Schleswig-Holstein Helgoland

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The History of Helgoland[edit | edit source]

Dark Ages[edit | edit source]

Helgoland is a refuge for pirates

1714[edit | edit source]

The island becomes Danish. Danish census of 1803 for Landschaft Helogland on International film 39051

1807[edit | edit source]

Helgoland is in British possession until 1890.

1890[edit | edit source]

Helgoland is exchanged for the German colony Zanzibar. It belongs to Prussia, Schleswig-Holstein, Süderdithmarschen from Feb. 18, 1891 to 30 Sept 1922

1939-1945[edit | edit source]

Helgoland served as a German U-boat harbor

1952[edit | edit source]

Helgoland becomes part of Schleswig-Holstein (amtsfreie Gemeinde, Kreis Pinneberg)

Churches on Helgoland[edit | edit source]

1. Evangelical-Lutheran church (parish: St. Nicolai, Schulweg 648, 27498 Helgoland)

For records please write to Kirchenkreis Süderdithmarschen, Nordermarkt 8, 25704 Meldorf, Germany

Family names for Helogland available on International film 1183657 item 2-5

2. Roman Catholic church (parish: St. Michaels-Kirche)

There is an online family lineage book for Helgoland.

Genealogical research - Helgoland[edit | edit source]

In the 16th to 18th century Helgoland belonged administratively speaking to Copenhagen with administrators situated in Gottorf. To influence local administration a so called “Landvogt” was installed on the island. This was usually a military commander, who usually was not a native son. He formed a staff with 5 other leaders. They were known as the six councilors. They oversaw the administrative and legal business concerning the island. The councilors received support from 8 quartermasters who were over 4 quarters of the island with 16 elders at their side. These administrative measures as well as the economic situation on the island did not change for the roughly 2000 inhabitants until the 19th century.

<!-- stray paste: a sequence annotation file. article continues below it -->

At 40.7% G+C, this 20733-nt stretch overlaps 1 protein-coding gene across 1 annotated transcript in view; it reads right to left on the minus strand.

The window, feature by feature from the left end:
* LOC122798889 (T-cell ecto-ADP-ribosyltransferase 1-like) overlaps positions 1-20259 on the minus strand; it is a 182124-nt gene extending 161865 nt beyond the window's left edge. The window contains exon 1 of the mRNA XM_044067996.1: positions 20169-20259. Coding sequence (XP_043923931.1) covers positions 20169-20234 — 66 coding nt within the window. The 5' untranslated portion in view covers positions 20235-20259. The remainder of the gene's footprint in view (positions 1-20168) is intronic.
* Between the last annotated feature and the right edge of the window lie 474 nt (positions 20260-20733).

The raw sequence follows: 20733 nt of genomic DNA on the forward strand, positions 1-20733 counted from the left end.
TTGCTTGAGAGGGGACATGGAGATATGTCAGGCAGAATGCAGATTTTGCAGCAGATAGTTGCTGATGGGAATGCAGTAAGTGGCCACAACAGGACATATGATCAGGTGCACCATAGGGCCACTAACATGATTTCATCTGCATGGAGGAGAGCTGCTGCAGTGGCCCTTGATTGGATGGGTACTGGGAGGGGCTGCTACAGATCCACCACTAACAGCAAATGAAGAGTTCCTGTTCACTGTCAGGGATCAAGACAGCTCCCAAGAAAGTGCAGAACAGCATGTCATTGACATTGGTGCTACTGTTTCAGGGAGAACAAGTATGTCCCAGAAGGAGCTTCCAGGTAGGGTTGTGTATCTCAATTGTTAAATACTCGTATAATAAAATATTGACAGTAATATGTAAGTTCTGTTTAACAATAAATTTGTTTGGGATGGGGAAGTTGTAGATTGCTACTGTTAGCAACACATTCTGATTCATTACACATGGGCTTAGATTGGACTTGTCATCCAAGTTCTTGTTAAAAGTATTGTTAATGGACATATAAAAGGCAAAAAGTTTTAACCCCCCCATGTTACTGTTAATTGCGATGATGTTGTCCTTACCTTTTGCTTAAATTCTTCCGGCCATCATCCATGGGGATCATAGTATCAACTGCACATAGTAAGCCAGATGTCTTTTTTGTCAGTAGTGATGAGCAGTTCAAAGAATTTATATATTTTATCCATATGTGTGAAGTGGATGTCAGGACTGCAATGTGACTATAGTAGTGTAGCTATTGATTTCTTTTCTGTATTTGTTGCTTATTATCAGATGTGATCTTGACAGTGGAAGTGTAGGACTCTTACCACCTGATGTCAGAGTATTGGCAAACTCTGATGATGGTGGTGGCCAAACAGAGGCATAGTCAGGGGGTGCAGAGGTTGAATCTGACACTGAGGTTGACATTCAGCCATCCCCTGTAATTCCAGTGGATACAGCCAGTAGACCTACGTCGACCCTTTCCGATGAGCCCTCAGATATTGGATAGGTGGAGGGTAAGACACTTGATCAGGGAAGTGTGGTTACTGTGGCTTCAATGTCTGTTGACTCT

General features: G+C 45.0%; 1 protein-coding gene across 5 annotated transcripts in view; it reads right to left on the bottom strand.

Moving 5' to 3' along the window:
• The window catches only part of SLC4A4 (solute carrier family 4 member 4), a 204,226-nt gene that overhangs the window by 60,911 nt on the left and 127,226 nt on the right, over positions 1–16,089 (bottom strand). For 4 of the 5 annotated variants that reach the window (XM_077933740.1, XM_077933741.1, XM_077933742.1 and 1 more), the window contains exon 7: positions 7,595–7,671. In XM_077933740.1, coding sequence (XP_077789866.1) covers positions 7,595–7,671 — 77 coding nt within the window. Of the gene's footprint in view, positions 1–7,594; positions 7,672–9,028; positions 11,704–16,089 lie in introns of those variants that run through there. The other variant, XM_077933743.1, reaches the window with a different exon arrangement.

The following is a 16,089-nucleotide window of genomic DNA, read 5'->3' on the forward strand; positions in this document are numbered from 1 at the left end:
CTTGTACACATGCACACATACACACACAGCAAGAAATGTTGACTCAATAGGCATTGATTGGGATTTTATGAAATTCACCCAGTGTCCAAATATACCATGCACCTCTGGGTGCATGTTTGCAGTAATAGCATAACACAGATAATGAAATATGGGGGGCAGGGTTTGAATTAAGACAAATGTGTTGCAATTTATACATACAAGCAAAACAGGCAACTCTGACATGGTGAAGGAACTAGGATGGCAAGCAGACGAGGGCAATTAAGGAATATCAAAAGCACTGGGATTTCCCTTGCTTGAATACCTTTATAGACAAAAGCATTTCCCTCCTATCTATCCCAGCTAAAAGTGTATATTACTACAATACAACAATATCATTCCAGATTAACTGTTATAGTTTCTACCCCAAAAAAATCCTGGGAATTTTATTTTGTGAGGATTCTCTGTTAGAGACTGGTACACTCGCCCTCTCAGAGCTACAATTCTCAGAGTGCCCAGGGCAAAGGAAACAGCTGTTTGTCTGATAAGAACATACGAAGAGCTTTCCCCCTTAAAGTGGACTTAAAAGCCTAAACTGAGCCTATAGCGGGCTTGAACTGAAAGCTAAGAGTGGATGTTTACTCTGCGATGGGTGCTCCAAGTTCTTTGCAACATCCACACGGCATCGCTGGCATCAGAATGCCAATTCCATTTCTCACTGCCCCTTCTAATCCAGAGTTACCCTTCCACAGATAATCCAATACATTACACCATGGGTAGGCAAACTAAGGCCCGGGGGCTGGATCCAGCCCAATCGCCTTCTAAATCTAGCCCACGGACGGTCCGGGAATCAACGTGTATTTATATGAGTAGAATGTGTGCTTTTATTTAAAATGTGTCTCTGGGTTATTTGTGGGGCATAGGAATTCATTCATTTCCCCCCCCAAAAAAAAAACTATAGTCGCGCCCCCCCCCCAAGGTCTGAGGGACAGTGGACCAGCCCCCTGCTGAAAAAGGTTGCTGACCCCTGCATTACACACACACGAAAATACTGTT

During the British reign in the 19th century, Helgoland came under the colonial administration with a governor at the helm. His frequent reports to the home land were written in blue books. In 1864 Helgoland received a new constitution. The old form of government was replaced by an Executive Council with five members. They had an advisory function only. In the legal department several new courts were established, the Court of Sessions as the highest court, further a police court and a wreck court.

Helgoland came under Prussian rule in 1891 and was part of the Landgemeinde Süderdithmarschen.
The repository for Helgoland is the Landesarchiv Schleswig, where in Abt.174 documents for the cultural area and crown colony Helgoland 1500-1890 can be found. In Abt. 131 “Landgemeinde Helgoland 1865-1943” and in Abt. 320.22 “Inselkreis Helgoland 1890-1932” further documents are available for perusal. The archival inventory is online, enter Helgoland.